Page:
Universal York

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North, South, East, West–Where Are These York Streets?

East Street, 1903
Like many cities, York, Pennsylvania has a street named for each direction of the compass. I must admit, though, I had to look at a current atlas to find East Street, even though I go by it almost daily.
I assumed that these four streets made their appearance at the same time, marking the boundaries of the town as it grew. Wrong–as you can see from the information below gleaned from 1850, 1876, and 1903 maps of York.

North Street, 1903
North Street appears first. It is shown on the 1850 map published by S. Moody, but it doesn’t have a name. It seems to run east from the Codorus Creek to Queen Street, with railroad tracks running down much of it from just east of Beaver Street.
In the 1876 Pomeroy, Whitman atlas North Street follows that same route, except it now also picks up west of the creek between Newberry and Penn Streets, much as it does today. In the 1903 Roe atlas, the block of North between Duke and Queen Streets is covered by a multiple-track rail siding. Perhaps you could still drive through at times, between the two long freight houses that are still there today.

South Street, 1903
South Street came next. It appears on the 1876 map, just a little shorter than today from Penn Common (Penn Park) to the Hannah Penn Middle School. The Hannah Penn area then was the site of a lime quarry and a brick yard. In 1903 South Street picked up again east of Vander Avenue and ended just east of Cortland Street, a couple of blocks short of today. That section was evidently added to the city sometime between 1876 and 1903.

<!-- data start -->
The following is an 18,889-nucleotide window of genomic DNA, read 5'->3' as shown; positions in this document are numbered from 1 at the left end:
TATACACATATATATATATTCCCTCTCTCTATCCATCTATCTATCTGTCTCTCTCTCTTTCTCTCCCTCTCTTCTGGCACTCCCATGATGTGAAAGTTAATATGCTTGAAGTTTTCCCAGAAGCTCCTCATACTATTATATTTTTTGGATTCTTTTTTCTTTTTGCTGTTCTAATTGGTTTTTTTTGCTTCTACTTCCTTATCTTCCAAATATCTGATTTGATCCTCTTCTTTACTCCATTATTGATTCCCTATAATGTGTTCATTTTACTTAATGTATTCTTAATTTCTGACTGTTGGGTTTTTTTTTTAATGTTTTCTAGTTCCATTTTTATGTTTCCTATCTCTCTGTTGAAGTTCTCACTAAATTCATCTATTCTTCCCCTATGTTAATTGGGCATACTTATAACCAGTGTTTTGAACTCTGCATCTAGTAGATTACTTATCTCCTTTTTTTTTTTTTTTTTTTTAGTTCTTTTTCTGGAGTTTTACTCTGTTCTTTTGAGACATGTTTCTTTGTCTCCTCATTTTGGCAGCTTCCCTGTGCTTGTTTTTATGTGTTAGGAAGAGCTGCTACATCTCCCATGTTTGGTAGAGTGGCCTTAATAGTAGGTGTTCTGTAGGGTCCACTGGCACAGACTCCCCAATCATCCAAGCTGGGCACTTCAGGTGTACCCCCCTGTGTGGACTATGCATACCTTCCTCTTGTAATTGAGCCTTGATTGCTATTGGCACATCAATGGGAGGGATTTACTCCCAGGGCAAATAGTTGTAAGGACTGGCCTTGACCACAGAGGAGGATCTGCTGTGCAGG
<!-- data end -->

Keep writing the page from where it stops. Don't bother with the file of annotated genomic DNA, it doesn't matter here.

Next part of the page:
West Street, 1903
By 1903 more area had also been added to the west end of the city, and West Street appears on the map. It ran south from the Maryland Avenue to Philadelphia Street into a dead end, and then picked up again at King Street and continued to College Avenue.
East Street? It too appears on land annexed to the city by 1903, and it really does mark part of its eastern boundary. In 1903 it covered just over a block from East Market Street to just north of Philadelphia Street. It has been extended a bit northward since then, but it still stops to the south at Market Street, just opposite Elmwood Boulevard.
The maps mentioned above have all been reprinted by York County Heritage Trust and are available for use in their Library/Archives or purchase.
Click here to read more about York streets of the past.
Click here to read about York’s Wall Street.
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